Sunday, October 16, 2011

A Game About Game Literacy

This morning I have mostly been playing a brilliant little game called A Game About Game Literacy. It's a... I reckon you can figure it out. And you too can play it here.

Please play this game, it's superb...

Literacy of the audience, in any medium, is a problem for those that create in the medium: You can't sell a novel to someone who can't read. To pick up and play a video game you need to know how to read it and how to write to it, i.e. how to understand what's going on and then use the controller to respond to it.

All good games have some level of tutorial that helps the player to learn the controls. Which is just as well, because learning and remembering a control scheme is a difficult experience for most new video game players. Regular players (and I include game developers in this) rarely understand this problem, because games of the same genre often have similar controls. 

A good example of this are 3rd person games, like Uncharted and God Of War. In these games the character is moved with the left stick, the camera can be swung around with the right stick and the character controls are always relative to the camera. This last point is important, because the camera in these games is always dynamic, often moving around to frame the action. If the player wants to run in a straight line then they have to compensate for the camera as it moves. Equally, the player can just push in one direction on the left stick and manually move the camera with the right stick, changing the direction the character is running in that way. It takes some getting used to. Then, on top of this there are all the buttons, like jump, punch and shoot.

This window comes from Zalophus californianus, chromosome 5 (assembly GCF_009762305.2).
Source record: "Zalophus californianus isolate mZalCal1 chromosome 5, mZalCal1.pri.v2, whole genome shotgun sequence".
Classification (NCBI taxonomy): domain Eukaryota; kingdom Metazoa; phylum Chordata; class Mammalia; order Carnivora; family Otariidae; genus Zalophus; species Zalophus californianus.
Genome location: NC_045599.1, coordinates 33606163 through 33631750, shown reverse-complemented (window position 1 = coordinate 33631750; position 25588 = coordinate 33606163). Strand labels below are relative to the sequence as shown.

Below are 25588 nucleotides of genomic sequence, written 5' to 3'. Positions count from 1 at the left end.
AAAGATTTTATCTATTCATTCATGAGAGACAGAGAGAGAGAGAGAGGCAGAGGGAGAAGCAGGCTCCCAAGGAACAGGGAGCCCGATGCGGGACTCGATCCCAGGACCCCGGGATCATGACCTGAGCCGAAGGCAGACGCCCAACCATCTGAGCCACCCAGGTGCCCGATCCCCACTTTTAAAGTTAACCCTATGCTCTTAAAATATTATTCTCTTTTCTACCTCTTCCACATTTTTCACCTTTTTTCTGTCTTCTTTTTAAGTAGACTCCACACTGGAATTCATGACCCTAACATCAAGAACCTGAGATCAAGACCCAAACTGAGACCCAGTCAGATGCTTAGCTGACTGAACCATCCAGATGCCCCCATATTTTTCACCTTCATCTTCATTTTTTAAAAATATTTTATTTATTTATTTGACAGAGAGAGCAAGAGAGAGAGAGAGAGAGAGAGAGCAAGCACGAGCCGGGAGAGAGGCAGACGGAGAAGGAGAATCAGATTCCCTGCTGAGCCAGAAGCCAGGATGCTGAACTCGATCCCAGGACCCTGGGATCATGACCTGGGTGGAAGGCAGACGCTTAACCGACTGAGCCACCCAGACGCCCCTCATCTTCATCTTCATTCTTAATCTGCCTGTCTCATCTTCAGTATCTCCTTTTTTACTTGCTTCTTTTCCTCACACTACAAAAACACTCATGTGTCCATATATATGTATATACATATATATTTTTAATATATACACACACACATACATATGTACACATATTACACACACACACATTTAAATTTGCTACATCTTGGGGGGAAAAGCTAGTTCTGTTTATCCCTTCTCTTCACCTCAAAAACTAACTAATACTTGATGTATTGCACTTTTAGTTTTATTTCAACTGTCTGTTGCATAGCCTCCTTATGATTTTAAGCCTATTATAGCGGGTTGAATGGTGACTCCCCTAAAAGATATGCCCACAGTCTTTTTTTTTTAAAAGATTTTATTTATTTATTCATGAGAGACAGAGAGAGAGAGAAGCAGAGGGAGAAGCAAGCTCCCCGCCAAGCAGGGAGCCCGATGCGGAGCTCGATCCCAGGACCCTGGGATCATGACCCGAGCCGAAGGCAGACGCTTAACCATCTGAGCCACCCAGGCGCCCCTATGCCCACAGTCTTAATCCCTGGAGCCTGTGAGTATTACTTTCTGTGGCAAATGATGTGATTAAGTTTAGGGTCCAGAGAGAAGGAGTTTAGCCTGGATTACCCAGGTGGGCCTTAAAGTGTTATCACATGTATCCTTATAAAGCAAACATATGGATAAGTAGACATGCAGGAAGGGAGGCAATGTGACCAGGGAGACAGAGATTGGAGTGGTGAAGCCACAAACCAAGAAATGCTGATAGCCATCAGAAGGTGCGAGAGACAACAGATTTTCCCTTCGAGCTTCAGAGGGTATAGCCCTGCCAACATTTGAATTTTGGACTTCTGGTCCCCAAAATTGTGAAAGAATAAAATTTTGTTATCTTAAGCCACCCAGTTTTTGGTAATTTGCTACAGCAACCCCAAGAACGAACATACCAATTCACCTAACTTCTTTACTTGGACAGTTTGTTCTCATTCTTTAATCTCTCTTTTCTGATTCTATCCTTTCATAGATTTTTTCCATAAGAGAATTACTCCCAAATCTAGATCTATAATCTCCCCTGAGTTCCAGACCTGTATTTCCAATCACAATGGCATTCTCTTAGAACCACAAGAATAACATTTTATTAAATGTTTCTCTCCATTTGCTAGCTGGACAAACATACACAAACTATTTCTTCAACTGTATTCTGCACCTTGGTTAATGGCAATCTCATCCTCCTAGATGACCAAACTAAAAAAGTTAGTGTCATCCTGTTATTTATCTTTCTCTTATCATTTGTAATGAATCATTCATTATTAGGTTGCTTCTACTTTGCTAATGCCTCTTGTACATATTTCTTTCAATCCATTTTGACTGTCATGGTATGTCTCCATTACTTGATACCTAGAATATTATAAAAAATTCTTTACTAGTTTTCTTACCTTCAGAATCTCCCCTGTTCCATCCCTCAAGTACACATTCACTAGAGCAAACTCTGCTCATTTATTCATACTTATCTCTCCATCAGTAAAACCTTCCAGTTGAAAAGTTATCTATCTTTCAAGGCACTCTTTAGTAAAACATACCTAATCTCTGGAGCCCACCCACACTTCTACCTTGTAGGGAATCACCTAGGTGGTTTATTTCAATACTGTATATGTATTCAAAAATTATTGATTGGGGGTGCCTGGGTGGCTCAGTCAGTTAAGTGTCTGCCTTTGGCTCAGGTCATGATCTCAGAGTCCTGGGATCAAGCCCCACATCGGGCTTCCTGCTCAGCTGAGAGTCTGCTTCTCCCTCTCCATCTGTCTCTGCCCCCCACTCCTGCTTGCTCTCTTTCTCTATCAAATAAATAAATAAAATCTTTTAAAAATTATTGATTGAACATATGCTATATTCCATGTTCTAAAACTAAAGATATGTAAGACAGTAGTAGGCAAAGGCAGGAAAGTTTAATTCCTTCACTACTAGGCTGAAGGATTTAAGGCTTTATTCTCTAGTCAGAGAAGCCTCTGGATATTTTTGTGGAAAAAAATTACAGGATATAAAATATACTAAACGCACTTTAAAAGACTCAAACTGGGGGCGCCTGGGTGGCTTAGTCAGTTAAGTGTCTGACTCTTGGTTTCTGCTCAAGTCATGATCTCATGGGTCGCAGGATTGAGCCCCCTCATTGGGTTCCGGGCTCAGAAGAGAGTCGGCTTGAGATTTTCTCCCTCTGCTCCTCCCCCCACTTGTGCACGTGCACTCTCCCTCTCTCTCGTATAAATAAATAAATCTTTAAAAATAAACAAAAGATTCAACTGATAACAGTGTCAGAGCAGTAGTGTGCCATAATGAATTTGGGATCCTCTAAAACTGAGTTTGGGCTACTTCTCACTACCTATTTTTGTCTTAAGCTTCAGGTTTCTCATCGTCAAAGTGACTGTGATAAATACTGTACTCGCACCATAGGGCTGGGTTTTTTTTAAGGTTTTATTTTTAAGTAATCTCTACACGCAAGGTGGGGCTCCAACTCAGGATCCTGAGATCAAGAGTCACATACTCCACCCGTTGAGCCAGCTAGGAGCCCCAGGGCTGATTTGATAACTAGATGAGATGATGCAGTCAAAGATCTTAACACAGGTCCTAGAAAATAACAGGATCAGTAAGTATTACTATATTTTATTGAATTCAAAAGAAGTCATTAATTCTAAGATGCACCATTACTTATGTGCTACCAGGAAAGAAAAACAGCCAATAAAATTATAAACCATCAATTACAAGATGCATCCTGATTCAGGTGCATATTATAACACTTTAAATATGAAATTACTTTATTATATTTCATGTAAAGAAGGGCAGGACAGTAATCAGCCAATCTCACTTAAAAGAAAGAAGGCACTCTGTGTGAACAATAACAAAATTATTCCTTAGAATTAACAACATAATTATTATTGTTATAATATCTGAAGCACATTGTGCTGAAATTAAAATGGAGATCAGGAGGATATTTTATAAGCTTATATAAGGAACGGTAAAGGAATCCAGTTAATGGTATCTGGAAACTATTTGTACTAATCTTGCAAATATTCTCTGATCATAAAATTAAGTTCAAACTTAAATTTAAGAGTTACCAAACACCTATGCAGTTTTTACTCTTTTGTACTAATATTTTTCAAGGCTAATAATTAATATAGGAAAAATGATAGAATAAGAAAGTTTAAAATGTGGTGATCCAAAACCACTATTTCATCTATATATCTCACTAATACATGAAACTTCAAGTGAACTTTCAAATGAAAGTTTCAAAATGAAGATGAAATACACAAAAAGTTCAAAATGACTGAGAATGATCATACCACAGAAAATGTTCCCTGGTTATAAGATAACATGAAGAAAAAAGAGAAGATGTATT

Generally, games pile on the control options quickly. That all adds up to a lot of learning, which (again), is tough on a player who's new to the genre. Bear in mind that your average human can only really learn about three things per hour! So, the more game literate the audience, the easier it is to make games for them.

And that's why most games are made for quite a small percentage of the population, the game literate. For the most part the most expensive games are made for a slice of the population that's probably no bigger than 20 million people.

I think the AAA console game makers need to address this and they need become as ambitious as the social and casual games makers. 

Friday, October 7, 2011

So Long Steve Jobs

On the odd occasion I have been known to mock Steve Jobs in my Mars Rocks! cartoons. In fact, just yesterday I was having a dig at Apple in general, a dig which had it’s seed in a Steve Jobs’ comment from last year.
The original Mac, one of the cutest computers ever made...

But I do have a great admiration for Steve Jobs as a rare type of person – a businessman with vision. Steve Wozniak might have been the technical genius, Xerox might have actually done the R&D on graphical interfaces and Jonathan Ive made sure we desired these things, but it was Jobs that got the damned things on the market.

I don’t personally think the world is particularly short on smart people creating, or at least trying to create, impressive things. However, the world has a dire paucity of people who have the talent and intuition to encourage, cajole and help the creative types. While he was still alive there weren’t enough Steve Jobs’ in the world, now the deficit is a lot worse.

It’s going the be very hard to replace the crowning glory of the breed.

To all those that actually knew and loved Steve Jobs in person, my thoughts go out to you, especially his family.